Star Trek

Season 3 Episode 21

The Cloud Minders

Aired Unknown Feb 28, 1969 on NBC



  • Trivia

    • Plasus fights Kirk to a draw, even though he is much older, a bureaucrat, and a member of an elite society that does no physical labor.

    • A botanical plague shouldn't "annihilate all life" unless plant bacteria can suddenly mutate and attack other cells, i.e., animal and humanoid. Just because the plants die, doesn't mean all life forms would perish immediately, as inferred in this episode. Oxygen would still exist for some time, giving the planet's inhabitants opportunity to relocate somewhere else.

    • McCoy says he "checked his findings" and determined the Troglytes' intellect ratings are 20% below average. How the heck did he do that? He has no access to the Troglytes and they've never shown the Enterprise sensors can scan people for their "intellect ratings." At best all he could have done was read the Stratos citizens' records... and those a) wouldn't have been "his findings" and b) coming from the folks who were prejudiced would have almost certainly been biased and no reputable medical officer would have accepted them.

    • The kidnapping of Plasus makes no sense. How is Spock able to locate the Stratos leader on the city? Previous attempts have been impossible unless the target was biologically distinct from everyone else ("The Enterprise Incident").

    • When Kirk slugs Plasus and knocks him into a supposedly stone wall, it bends back noticeably behind the actor.

    • In "Amok Time" Spock described Vulcan mating rituals as "a thing no out-worlder may know" - here he goes on about them with Droxine at some length.

    • During his stealth mission, instead of having the Enterprise beam him and Vanna down, Kirk goes looking for a Stratos transporter to get to the surface.

    • When Kirk breaks out Vanna, he hides behind the door, lets the guard go past, and then waits to stun him until after the guard turns around and sees him. Why does Kirk wait, particularly since the guard can then ID him?

    • Both Spock and Droxine seem to believe that Stratos is an intellectual society that has eliminated all forms of violence - however they have security guards and Plasus indulges in torture and no one seems to notice this contradiction.

    • Right after the opening credits Kirk is heard saying, "who are you what is the meaning of this attack" and his lips do not move.

  • Quotes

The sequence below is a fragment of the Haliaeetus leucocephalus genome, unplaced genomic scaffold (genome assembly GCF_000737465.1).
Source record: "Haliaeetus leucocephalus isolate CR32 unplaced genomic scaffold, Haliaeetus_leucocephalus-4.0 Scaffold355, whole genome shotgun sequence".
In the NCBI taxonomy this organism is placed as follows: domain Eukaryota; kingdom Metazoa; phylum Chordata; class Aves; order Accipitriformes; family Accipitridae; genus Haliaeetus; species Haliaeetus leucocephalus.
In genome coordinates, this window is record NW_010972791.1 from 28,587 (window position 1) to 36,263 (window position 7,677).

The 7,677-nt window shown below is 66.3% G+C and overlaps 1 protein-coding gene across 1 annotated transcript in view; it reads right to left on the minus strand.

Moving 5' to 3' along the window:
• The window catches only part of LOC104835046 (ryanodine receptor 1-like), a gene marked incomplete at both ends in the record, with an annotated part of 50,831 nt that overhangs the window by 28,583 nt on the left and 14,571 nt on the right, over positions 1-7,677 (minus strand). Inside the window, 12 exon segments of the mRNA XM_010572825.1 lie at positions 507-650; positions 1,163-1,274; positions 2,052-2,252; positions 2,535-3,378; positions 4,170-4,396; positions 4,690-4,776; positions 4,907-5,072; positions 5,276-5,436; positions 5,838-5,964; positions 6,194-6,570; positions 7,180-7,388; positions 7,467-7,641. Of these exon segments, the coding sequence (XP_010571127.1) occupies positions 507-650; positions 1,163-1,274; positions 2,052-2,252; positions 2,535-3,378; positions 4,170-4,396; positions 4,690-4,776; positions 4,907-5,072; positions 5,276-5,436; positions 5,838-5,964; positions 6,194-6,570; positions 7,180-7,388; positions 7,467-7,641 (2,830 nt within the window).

• Vanna: You sleep lightly, Captain.
      Kirk: Duty is a good teacher.

    • Droxine: I have never before met a Vulcan, sir.
      Spock: Nor I a work of art, madam.

    • Vanna: Hours can be centuries

    • Spock: All the little things you and I understand and expect from life, such as: equality; kindness; justice...

    • Spock: Violence in reality is quite different from theory.

    • Droxine: You only take a mate once every seven years?
      Spock: The seven-year biologically inherent in all Vulcan's. At that time, the mating drive outweighs all other motivations.
      Droxine: And is there nothing that can disturb that cycle, Mr. Spock?
      Spock: Extreme feminine beauty is always disturbing.

    • Spock: This troubled planet is a place of most violent contrasts... those who receive the rewards are totally separated from those who shoulder the burdens. It is not a wise leadership.

    • Kirk: Light and warmth! That's necessary to all humanoids.

  • Notes

    • Uniquely in the series, Spock has an interior thought monologue as he contemplates the situation in the guest quarters. Clips from scenes just a few minutes earlier in the episode are used.

    • David Gerrold's original story pitch called for an ending that would not have resolved the conflict between the Troglytes and the Stratos dwellers by the end of the episode. His original script called for McCoy to declare near the end, "Yes, but how many children will die in the meantime?". This was rejected by the producer and Margaret Armen was brought in to rewrite the script to make it more positive by introducing the use of gas masks much to Gerrold's chagrin, although he retained story credit.

  • Allusions